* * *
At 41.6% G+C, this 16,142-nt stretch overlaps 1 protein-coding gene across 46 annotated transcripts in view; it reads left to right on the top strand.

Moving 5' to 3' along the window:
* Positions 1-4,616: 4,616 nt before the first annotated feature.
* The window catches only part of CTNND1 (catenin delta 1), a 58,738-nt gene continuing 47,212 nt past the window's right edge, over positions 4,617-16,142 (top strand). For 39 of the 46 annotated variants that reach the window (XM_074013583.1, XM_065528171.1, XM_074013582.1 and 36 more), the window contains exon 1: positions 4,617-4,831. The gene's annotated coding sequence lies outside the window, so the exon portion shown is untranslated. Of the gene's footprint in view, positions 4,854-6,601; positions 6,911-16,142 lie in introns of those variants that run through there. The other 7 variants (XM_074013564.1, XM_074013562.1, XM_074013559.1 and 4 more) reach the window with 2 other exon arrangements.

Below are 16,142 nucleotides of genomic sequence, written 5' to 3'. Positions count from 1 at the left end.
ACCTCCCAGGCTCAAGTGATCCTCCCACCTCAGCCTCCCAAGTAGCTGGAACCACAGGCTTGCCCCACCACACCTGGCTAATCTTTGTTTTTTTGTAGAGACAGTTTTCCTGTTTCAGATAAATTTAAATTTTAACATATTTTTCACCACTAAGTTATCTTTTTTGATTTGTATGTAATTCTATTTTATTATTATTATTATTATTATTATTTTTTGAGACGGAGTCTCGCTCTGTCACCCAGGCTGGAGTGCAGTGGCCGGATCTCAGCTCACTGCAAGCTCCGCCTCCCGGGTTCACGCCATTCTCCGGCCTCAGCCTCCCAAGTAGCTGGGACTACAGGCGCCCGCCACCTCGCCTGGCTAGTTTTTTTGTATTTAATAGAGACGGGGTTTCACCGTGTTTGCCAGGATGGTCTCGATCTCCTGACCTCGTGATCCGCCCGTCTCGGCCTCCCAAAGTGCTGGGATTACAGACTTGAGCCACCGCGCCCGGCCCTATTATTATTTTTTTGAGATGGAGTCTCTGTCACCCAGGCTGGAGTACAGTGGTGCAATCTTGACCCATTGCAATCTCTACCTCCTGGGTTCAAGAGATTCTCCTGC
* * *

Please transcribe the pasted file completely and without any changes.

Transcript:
At 41.6% G+C, this 16,142-nt stretch overlaps 1 protein-coding gene across 46 annotated transcripts in view; it reads left to right on the top strand.

Moving 5' to 3' along the window:
* Positions 1-4,616: 4,616 nt before the first annotated feature.
* The window catches only part of CTNND1 (catenin delta 1), a 58,738-nt gene continuing 47,212 nt past the window's right edge, over positions 4,617-16,142 (top strand). For 39 of the 46 annotated variants that reach the window (XM_074013583.1, XM_065528171.1, XM_074013582.1 and 36 more), the window contains exon 1: positions 4,617-4,831. The gene's annotated coding sequence lies outside the window, so the exon portion shown is untranslated. Of the gene's footprint in view, positions 4,854-6,601; positions 6,911-16,142 lie in introns of those variants that run through there. The other 7 variants (XM_074013564.1, XM_074013562.1, XM_074013559.1 and 4 more) reach the window with 2 other exon arrangements.

Below are 16,142 nucleotides of genomic sequence, written 5' to 3'. Positions count from 1 at the left end.
ACCTCCCAGGCTCAAGTGATCCTCCCACCTCAGCCTCCCAAGTAGCTGGAACCACAGGCTTGCCCCACCACACCTGGCTAATCTTTGTTTTTTTGTAGAGACAGTTTTCCTGTTTCAGATAAATTTAAATTTTAACATATTTTTCACCACTAAGTTATCTTTTTTGATTTGTATGTAATTCTATTTTATTATTATTATTATTATTATTATTTTTTGAGACGGAGTCTCGCTCTGTCACCCAGGCTGGAGTGCAGTGGCCGGATCTCAGCTCACTGCAAGCTCCGCCTCCCGGGTTCACGCCATTCTCCGGCCTCAGCCTCCCAAGTAGCTGGGACTACAGGCGCCCGCCACCTCGCCTGGCTAGTTTTTTTGTATTTAATAGAGACGGGGTTTCACCGTGTTTGCCAGGATGGTCTCGATCTCCTGACCTCGTGATCCGCCCGTCTCGGCCTCCCAAAGTGCTGGGATTACAGACTTGAGCCACCGCGCCCGGCCCTATTATTATTTTTTTGAGATGGAGTCTCTGTCACCCAGGCTGGAGTACAGTGGTGCAATCTTGACCCATTGCAATCTCTACCTCCTGGGTTCAAGAGATTCTCCTGC